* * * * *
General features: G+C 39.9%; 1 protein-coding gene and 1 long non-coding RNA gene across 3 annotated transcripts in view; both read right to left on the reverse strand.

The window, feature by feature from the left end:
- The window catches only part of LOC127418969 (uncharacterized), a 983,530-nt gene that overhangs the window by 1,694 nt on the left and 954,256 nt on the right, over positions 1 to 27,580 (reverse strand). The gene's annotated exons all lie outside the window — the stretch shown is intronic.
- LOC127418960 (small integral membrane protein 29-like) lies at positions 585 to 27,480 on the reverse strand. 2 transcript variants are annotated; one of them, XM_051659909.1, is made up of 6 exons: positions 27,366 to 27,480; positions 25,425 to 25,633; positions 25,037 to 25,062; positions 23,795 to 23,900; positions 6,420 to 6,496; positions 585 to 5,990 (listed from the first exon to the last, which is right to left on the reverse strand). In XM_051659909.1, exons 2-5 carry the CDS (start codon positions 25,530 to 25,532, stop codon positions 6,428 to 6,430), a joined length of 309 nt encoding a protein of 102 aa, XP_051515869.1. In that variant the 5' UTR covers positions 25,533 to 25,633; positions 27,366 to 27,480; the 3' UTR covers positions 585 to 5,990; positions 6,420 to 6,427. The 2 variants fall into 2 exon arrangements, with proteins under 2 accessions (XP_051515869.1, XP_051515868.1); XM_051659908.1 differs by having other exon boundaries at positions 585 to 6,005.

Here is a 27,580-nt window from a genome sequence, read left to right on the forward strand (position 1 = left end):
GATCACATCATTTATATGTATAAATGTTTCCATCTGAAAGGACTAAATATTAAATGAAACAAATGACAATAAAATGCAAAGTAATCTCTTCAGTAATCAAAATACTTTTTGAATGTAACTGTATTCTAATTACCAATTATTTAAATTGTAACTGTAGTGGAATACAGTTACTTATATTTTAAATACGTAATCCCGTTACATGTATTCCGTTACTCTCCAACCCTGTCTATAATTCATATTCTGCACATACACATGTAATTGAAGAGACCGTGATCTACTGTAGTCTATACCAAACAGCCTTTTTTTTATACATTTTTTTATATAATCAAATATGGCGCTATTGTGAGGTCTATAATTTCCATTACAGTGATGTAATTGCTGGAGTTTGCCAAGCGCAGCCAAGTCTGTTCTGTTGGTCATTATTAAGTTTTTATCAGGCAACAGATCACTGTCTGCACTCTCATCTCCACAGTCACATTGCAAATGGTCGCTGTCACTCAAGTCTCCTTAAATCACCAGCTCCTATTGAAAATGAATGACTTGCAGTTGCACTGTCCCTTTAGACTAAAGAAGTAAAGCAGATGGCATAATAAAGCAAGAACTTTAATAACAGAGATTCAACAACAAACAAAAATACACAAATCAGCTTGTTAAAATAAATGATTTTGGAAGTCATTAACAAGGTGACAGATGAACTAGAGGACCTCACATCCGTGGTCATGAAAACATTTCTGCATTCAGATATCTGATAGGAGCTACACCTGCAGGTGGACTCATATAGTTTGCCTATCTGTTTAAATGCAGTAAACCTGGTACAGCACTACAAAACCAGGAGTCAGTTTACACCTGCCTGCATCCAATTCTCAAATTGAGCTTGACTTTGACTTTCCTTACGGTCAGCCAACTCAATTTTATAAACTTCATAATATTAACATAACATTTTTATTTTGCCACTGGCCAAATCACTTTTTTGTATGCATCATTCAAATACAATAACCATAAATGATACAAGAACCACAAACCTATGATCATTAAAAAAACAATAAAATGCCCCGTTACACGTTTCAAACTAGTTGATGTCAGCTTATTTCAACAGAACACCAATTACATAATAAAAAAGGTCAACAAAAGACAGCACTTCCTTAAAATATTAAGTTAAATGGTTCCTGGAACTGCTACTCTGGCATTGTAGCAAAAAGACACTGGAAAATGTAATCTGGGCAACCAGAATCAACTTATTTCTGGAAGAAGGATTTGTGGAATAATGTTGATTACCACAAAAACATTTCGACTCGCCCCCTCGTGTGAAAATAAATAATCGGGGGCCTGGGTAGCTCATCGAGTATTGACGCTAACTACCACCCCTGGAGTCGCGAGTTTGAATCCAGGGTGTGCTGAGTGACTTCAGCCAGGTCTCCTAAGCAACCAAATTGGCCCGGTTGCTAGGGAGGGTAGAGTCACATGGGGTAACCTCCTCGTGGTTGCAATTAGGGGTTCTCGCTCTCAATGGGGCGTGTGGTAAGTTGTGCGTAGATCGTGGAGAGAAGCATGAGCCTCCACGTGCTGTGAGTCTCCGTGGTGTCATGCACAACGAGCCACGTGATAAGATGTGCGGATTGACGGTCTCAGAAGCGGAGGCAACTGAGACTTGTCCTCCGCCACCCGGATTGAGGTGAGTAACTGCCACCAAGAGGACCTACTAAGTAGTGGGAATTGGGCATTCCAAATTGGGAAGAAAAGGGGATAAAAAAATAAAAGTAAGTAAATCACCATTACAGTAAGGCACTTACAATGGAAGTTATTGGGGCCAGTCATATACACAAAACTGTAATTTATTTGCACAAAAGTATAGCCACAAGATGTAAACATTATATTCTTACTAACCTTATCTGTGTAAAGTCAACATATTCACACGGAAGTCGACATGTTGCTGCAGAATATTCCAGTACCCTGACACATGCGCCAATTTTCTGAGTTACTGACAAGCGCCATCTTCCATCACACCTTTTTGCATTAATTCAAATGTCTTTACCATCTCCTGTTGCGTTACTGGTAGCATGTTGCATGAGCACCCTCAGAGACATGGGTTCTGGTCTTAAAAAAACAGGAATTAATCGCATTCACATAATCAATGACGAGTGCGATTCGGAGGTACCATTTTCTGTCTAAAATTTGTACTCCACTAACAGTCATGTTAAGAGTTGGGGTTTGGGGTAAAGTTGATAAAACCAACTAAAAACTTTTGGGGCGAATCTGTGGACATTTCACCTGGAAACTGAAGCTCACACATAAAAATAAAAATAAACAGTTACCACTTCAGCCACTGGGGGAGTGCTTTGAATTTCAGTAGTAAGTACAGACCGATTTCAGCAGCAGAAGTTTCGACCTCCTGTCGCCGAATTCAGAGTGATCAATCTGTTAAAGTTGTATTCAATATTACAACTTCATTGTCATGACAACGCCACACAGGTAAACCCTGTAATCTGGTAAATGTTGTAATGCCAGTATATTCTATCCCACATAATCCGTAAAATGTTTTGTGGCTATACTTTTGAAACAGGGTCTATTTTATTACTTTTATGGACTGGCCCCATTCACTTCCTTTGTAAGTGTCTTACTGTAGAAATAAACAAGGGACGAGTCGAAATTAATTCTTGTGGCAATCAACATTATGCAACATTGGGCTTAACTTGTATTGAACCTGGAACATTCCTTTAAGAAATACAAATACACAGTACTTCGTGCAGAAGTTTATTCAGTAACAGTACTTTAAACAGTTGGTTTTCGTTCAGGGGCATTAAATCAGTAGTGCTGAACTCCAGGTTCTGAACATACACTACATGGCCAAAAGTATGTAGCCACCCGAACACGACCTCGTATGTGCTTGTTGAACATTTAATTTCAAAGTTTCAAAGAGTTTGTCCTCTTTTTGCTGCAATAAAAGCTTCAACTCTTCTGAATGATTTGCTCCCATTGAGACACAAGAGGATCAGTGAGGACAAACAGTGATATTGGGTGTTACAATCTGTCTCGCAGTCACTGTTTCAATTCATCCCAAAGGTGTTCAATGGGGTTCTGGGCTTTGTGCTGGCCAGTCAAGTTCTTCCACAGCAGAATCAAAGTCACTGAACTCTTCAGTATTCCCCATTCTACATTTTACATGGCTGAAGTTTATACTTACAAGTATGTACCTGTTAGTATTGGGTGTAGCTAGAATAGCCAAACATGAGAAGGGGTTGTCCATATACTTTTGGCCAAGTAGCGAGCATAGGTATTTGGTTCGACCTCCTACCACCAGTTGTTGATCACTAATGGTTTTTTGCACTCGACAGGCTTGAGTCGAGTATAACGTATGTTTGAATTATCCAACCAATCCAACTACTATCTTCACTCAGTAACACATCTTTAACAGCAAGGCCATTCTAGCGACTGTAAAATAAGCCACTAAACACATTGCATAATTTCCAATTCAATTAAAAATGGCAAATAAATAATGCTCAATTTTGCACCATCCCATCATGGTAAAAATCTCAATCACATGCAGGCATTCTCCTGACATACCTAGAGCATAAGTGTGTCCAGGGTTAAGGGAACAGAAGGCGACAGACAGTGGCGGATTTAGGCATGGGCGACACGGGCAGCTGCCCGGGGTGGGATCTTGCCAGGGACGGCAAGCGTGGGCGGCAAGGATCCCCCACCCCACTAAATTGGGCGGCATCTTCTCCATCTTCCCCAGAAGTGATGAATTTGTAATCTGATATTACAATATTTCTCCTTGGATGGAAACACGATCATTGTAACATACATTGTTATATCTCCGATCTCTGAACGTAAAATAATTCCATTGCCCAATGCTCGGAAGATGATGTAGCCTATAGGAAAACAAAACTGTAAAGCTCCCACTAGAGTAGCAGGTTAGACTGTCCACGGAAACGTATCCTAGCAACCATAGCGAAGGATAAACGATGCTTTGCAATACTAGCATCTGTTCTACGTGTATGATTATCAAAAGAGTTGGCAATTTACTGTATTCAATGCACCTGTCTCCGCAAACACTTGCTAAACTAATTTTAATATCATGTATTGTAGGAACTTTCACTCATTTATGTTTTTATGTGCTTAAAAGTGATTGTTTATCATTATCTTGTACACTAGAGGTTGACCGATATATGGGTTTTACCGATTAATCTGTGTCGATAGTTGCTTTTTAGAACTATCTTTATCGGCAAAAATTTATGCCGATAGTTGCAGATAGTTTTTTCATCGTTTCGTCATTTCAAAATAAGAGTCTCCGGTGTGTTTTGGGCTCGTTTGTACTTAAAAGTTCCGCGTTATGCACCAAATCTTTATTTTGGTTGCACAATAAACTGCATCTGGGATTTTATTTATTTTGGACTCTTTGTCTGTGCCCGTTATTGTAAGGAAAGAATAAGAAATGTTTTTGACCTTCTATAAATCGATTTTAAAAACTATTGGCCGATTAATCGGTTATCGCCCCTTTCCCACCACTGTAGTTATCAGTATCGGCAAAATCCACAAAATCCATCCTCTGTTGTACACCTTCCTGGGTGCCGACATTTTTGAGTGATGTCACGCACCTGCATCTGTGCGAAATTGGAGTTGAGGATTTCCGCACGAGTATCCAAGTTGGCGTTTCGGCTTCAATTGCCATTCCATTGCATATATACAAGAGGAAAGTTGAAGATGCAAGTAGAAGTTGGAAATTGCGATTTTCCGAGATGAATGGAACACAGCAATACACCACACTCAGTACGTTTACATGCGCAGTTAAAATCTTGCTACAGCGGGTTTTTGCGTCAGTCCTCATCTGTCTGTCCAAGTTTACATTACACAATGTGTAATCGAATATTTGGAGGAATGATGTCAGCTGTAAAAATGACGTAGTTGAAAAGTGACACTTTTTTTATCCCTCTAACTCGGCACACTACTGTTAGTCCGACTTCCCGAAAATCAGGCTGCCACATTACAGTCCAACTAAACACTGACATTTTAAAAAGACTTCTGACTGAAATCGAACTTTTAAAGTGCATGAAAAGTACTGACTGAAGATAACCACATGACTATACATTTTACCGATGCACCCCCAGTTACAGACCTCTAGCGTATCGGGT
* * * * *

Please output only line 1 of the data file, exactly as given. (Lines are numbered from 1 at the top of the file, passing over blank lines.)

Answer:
General features: G+C 39.9%; 1 protein-coding gene and 1 long non-coding RNA gene across 3 annotated transcripts in view; both read right to left on the reverse strand.